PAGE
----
In the control group, the concordance between the results of each of the tests was good. As far as the groups with proven or possible hypothalamic and/or pituitary disorders were concerned, discrepancies between the LVP test results and those of the ITT were found in a considerably higher proportion of cases. The combination of an abnormal ITT and a normal LVP test was encountered significantly more often than the reverse situation. This is in agreement with the hypothesis that LVP acts directly on the adenohypophysis while ITT acts at the hypothalamic or higher levels. The LVP test seems to be a valuable additionto the tests of hypothalamic-hypophyseal function.
Paul Starr and John Nicoloff
Measurement of PBI values in healthy pre-adolescent Negro school children (N = 437) revealed a mean value of 6.4 ±.06 mg/100 ml while in a similar population of Caucasian children (N = 614) a normal mean value of 5.6 ±.07 mg/100 ml was observed. The difference had a P value <.001. Comparison of 131I T3 red cell uptake values in these two groups demonstrated a significant depression (P <.01) in the Negro children. TBG saturation capacities of Caucasian children were 24.7 ± 0.6 (S.E.M.) for ages 6 to 11 years and 21.3 ± 1.1 for ages 12 to 19 years which were not different from the adult values of 22.9 ± 0.8. In Negro children these values were 28.9 ± 0.7 for ages 6 to 11 and 25.4 ± 1.9 for ages 12 to 19 which were significantly different from their Caucasian counterparts. Adult Negro PBI values of 5.6 ± 0.25 and TBG of 24.5 ± 1.5 were not different from adult Caucasian values. Thyroxine-binding pre-albumin (TBPA) saturation capacities were significantly depressed in pre-adolescents (Caucasian 71 ± 7; Negro 69 ± 4) and adolescents (Caucasian 105 ± 13; Negro 109 ± 19) below the normal adult values but no racial difference was displayed. It is now apparent that racial origin must be a consideration in the evaluation of pre-adolescent and adolescent PBI and 131I T3 red cell uptake results and that TBPA and TBG capacities may normally alter during puberty in a manner independent of each other rather than reciprocally as has been recently proposed.
W. Croughs, H. K. A. Visser, M. G. Woldring, and A. Bakker
The kinetics of thyroxin metabolism in adult man has been studied extensively (1, 2). In children only the data of Haddad (3) on 17 euthyroid children between 3 and 9 years of age are available.
Thyroxin turnover studies were carried out in 19 children between 3 and 15 years of age: euthyroid control 5; pituitary insufficiency 4; hypothyroidism during treatment 2; off treatment for 2 months 1; adolescent goiter 3; obesity 3 and one 3 years old eumetabolic child who had an iodine goiter at birth. Fractional rate of turnover K, thyroxin degradation rate D and other data were calculated according to Sterling cs. (2). In part of the children the thyroid gland was blocked with propylthiouracil; in the others also the thyroxin secretion rate S was calculated according to Ingbar cs. (1).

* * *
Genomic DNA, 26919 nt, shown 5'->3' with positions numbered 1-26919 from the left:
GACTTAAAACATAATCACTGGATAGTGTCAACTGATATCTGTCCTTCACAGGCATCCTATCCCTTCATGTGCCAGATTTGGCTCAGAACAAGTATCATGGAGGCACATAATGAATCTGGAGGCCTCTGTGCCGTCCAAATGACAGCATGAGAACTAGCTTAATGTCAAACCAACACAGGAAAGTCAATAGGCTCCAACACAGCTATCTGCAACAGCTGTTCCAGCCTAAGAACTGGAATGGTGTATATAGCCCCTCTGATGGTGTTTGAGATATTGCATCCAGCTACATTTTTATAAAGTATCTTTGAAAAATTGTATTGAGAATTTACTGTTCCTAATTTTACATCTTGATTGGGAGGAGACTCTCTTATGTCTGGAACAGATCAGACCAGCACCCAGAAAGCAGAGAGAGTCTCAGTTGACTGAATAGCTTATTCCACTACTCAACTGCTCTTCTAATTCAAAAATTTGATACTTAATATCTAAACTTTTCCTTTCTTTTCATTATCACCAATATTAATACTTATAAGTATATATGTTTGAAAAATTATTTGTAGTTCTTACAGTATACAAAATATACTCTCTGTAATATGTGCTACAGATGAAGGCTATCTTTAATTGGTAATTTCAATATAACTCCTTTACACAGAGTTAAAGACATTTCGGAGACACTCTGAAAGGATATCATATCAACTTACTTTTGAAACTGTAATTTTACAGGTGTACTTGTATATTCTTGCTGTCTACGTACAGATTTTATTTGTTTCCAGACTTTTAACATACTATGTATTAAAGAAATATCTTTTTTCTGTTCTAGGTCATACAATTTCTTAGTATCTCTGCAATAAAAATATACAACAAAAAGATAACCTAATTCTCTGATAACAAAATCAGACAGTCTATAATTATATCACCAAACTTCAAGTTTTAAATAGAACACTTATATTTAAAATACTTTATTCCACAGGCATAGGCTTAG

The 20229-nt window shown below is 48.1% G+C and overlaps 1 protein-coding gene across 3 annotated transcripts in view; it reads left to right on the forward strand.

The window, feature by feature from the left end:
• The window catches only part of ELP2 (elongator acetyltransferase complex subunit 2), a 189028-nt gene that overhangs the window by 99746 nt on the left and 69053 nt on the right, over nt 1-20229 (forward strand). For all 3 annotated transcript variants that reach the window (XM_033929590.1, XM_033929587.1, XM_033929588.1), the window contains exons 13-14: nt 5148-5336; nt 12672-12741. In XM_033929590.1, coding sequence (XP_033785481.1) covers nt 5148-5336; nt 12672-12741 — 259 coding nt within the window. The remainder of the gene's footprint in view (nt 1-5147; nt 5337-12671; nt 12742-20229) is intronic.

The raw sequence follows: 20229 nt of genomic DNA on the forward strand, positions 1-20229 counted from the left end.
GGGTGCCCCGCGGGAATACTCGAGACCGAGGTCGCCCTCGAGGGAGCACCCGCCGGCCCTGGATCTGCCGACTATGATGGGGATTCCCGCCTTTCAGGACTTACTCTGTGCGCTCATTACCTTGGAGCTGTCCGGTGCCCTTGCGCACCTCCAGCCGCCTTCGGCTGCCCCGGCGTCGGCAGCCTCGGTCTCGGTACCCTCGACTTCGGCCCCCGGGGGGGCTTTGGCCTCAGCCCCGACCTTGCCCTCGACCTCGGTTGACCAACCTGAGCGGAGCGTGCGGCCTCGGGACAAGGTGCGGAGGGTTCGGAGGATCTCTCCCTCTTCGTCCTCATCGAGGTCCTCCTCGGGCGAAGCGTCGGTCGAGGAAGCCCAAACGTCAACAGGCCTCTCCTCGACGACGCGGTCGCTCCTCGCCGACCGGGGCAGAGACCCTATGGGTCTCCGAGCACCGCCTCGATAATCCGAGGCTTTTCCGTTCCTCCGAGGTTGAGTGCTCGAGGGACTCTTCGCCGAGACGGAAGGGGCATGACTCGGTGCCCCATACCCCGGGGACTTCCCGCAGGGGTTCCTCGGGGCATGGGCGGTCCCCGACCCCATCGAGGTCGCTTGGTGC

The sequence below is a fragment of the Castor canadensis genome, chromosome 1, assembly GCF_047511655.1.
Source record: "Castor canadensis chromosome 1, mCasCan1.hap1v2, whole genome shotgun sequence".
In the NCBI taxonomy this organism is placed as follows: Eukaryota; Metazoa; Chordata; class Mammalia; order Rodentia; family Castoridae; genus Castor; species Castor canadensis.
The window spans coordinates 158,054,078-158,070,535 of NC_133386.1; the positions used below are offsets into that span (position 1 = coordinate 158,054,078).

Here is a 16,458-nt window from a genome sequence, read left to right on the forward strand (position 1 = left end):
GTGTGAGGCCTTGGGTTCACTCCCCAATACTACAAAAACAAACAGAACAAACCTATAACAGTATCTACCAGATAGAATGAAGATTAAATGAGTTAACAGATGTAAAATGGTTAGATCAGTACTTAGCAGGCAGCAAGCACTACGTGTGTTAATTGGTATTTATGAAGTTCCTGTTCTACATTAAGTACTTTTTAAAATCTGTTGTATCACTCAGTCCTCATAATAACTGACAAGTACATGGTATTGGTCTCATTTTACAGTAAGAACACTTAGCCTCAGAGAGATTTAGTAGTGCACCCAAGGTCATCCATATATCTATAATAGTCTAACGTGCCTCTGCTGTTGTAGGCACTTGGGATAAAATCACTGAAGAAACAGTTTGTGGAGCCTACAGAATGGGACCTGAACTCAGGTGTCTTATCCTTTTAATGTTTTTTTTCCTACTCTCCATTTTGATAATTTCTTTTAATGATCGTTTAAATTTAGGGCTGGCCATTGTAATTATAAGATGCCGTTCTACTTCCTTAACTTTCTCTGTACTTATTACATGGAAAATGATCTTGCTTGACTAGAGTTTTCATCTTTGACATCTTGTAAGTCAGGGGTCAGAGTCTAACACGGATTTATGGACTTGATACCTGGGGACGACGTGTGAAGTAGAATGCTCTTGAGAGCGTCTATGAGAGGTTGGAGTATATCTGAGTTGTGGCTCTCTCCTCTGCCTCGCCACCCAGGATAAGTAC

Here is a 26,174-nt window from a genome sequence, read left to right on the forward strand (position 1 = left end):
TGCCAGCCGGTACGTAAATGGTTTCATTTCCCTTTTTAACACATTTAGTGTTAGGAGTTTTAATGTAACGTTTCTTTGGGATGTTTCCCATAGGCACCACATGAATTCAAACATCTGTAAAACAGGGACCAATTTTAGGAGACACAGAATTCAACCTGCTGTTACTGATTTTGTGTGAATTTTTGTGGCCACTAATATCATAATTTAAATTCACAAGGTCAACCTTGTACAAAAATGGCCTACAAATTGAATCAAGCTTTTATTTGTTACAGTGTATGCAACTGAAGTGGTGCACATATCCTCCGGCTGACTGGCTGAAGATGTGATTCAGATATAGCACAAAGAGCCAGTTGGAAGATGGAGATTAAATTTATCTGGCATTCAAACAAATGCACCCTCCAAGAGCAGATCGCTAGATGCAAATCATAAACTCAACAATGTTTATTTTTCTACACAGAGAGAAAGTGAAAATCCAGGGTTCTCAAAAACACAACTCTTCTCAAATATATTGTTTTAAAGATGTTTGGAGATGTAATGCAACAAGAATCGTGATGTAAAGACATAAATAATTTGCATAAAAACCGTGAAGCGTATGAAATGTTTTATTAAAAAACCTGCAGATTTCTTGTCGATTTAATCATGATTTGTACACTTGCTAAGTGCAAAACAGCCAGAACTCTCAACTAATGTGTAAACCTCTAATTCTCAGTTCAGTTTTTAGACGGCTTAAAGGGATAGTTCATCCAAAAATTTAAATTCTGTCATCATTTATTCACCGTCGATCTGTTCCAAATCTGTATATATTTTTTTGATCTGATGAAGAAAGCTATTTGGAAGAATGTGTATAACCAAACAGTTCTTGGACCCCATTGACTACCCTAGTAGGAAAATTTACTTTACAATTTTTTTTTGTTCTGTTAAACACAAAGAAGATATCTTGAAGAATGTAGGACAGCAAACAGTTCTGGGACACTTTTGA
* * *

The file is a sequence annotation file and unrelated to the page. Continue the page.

Results: Values for D and S were in good agreement. Mean value for K in 5 normal
Pierre Ferrier and Thérèse Lemarchand-Beraud
Very little is known yet about thyroid hormone transport capacity of the serum and thyroid hormone protein binding in children. Except for the studies by Haddad (1) and by Dreyer and Man (2), all observations so far published are concerned with hormone transport mechanisms in the adult. In order to establish reference values, thyroid function tests were performed in 35 eumetabolic children (20 boys and 15 girls) aged from 6 weeks to 11 years. In vitro erythrocyte uptake of T3 was measured according to the procedure of Hamolsky et al. (3). Protein binding of T4 was studied at progressive degrees of saturation by paper electrophoresis in tris-maleate buffer at pH 8.6 according to Ingbar et al. (4). Values were compared with those from a group of 21 euthyroid adults, tested in the same laboratory. PBI was found to be higher in children than in adults. This tendency has been noted
L. Kanaris, K. Ntalles, K. Alevizaki, P. Lapatsanis, Ch. Velentzas, P. Katsichtis, E. Georgiou, Ch. Drossos, and D.G. Ikkos
The aim of the present work was to obtain bone mass estimates of healthy Greek children aged 6–18 years. This work was considered worthwhile since similar data are very few in the world litterature (Bonnard 1968, Gryfe et al. 1971), while those for Greece (Livadas et al. 1975) refer to 902 children only (462 boys and 440 girls) aged 5–13 years.
The material of the present study consists of 2.406 schoolboys and 2.451 schoolgirls aged 6–18 years, of whom 864 boys and 1.189 girls were living in Attica, while the remaining 1.542 boys and 1.262 girls were living in communities outside Attica (i.e. Atalanti, Arnea, Elatia and Karpenisi). Standing body height and body weight was measured in all subjects. Furthermore, a plain x–ray of the left hand was taken in all children, using a focal distance of 80 cm.
By means of a micrometer apparatus (Taschenmessloupe TM4, C. Zeiss) the